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Minerology

Minerology

In the Minerology Collection, we have the really serious stuff!  These will be samples of stones in their almost raw state, incorporated into a necklace or other jewelry design.  Rocks and Minerals are such a fascinating subject, and I often wish I had become a minerologist!

We discussed how agates are formed under Desert Wind, but what about Labradorite, or Amazonite, Hematite, Lapis Lazuli, and Turquoise?  Plus other members of the Quartz family, such as Tiger's Eye, Carnelian, and Jasper, to name a few?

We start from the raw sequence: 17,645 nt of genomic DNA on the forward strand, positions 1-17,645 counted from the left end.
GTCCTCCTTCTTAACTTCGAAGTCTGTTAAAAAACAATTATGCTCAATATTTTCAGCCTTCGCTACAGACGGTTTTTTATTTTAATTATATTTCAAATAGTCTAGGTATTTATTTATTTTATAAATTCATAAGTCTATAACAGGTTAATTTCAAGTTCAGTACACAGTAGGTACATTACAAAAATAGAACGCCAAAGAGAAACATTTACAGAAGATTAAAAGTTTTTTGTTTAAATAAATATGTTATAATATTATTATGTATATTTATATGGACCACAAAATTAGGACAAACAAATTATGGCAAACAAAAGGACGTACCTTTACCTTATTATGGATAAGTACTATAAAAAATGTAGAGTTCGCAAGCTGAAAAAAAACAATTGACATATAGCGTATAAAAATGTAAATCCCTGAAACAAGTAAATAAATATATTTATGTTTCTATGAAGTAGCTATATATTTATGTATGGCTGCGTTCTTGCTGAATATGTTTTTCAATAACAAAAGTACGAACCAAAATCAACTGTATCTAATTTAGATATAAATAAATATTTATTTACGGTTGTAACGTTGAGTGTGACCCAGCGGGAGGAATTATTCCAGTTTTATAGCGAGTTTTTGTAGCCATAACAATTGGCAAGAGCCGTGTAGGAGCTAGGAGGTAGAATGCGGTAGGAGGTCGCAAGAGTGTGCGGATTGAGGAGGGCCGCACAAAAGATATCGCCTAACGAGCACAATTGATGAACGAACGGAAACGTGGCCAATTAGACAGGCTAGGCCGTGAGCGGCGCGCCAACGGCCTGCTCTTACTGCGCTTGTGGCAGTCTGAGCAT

All gemstones are made of minerals, mostly inorganic.  The hardness of the stone is the main quality that determines its value.  For example, diamonds have a hardness of 10 on the Mohs Hardness Scale.  Next, with a hardness of 9 are the corundum family (aluminum oxide), including sapphire and ruby.  In the range of 8 we find topaz, beryl, emerald, and zirconia.  It is in the range of 7 and below that we find the semi-precious gemstones, which are the type we are more likely to carry at Style ARThouse.  They are not as expensive, but still very beautiful and interesting, such as all the different varieties of agate, which falls in the 6.5-7.0 range.  These stones, such as amethyst, are still hard enough to resist scratching and maintain sharp crystal faces.  So much to think about!